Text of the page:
The Opening Act


 

The eclectic and violently energetic Man Man chose to tour with a much more toned down and rhythmic Murder By Death. The Black Cat packed to capacity and not a person had more than an inch of air between them and the next fan. While gradually accepting every time I inhaled I would suck in a sour mixture of foreign breath and various cindery smogs. The bands did no share too many features. Man Man distorts the sound of a 1950’s dance hall into a bizarre cavalcade of toxic talk and jilted gibberish. Murder By Death cleanly constructs cinematic climaxes, weaving a western folk tune in with a web of modern stories. A soft rock and a punk rock band were not playing together, but they were different enough that everyone there either seemed eager for Man Man or Murder By Death, not both. It got me wondering what made them tour together, and how much it means to tour with another band.

A live show can tell you a lot about a band’s health, lifespan, direction, influences, and so on, but one show provides just one isolated incident. To get an honest idea of what “live” means in the context of one band requires devotion, time, and money. But it takes a few clicks and a search to find out who tours with whom, and in many ways that simple fact provides more answers than how the band behaves on stage.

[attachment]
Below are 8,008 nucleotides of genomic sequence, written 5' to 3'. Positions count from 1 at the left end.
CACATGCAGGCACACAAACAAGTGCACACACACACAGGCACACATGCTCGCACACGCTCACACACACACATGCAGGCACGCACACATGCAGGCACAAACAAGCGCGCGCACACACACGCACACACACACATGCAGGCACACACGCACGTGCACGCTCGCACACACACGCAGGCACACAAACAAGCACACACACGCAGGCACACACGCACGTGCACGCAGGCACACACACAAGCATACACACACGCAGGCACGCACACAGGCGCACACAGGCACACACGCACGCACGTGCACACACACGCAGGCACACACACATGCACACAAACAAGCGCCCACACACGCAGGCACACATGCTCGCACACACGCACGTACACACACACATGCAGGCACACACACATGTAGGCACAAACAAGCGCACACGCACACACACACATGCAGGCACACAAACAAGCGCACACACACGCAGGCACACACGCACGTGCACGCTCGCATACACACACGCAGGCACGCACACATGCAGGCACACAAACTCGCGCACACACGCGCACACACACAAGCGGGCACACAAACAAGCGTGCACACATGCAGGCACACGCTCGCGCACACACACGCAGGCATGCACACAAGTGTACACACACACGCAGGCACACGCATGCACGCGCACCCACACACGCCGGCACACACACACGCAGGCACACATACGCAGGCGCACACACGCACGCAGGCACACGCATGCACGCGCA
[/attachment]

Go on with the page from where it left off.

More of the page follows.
It turns out you cannot underestimate how much it means when bands build a bond. Man Man toured with Modest Mouse (a similarly strange band inflated with violent volta centered vocals) back in 2007 and now members of each band formed Mister Heavenly. Two bands can tour then rapidly forget about it. Kiss and Rush toured back when Neil Peart just joined Rush, and neither band become integral to the other, but when two bands strike a chord on tour it can jumpstart careers and change genres. My Morning Jacket brought Dr. Dog into a new world of popularity and success by selecting the burgeoning band as their opener. The Mars Volta got their start setting the stage for The Red Hot Chili Peppers, despite The Mars Volta sounding quite unlike any other band out there, let alone The Red Hot Chili Peppers. The Mars Volta’s guitarist Omar Rodriguez-Lopez occasionally played guitar for The Chili Peppers, perhaps leading the two bands to tour together.

Every instance above gives a glance into a part of a musical artist perhaps completely invisible otherwise. Omar’s involvement with The Red Hot Chili peppers and The Mars Volta demonstrates his prolific and splayed nature as a musician. Perhaps Man Man’s tour with Murder by Death demonstrates the conviction to tone both bands share. When a band like My Morning Jacket brings a band out of obscurity, perhaps it foreshadows forays into publishing and labels. And when Coheed and Cambria chose to tour with Between the Buried and Me and Russian Circles it might have gone a long way towards defining progressive metal as a genre, by amalgamating acts too weird for metal and too harsh for progressive rock. The next time your favorite band plays, be sure to get there early. The opener might mean more than the show.

 

~Austin R Ryan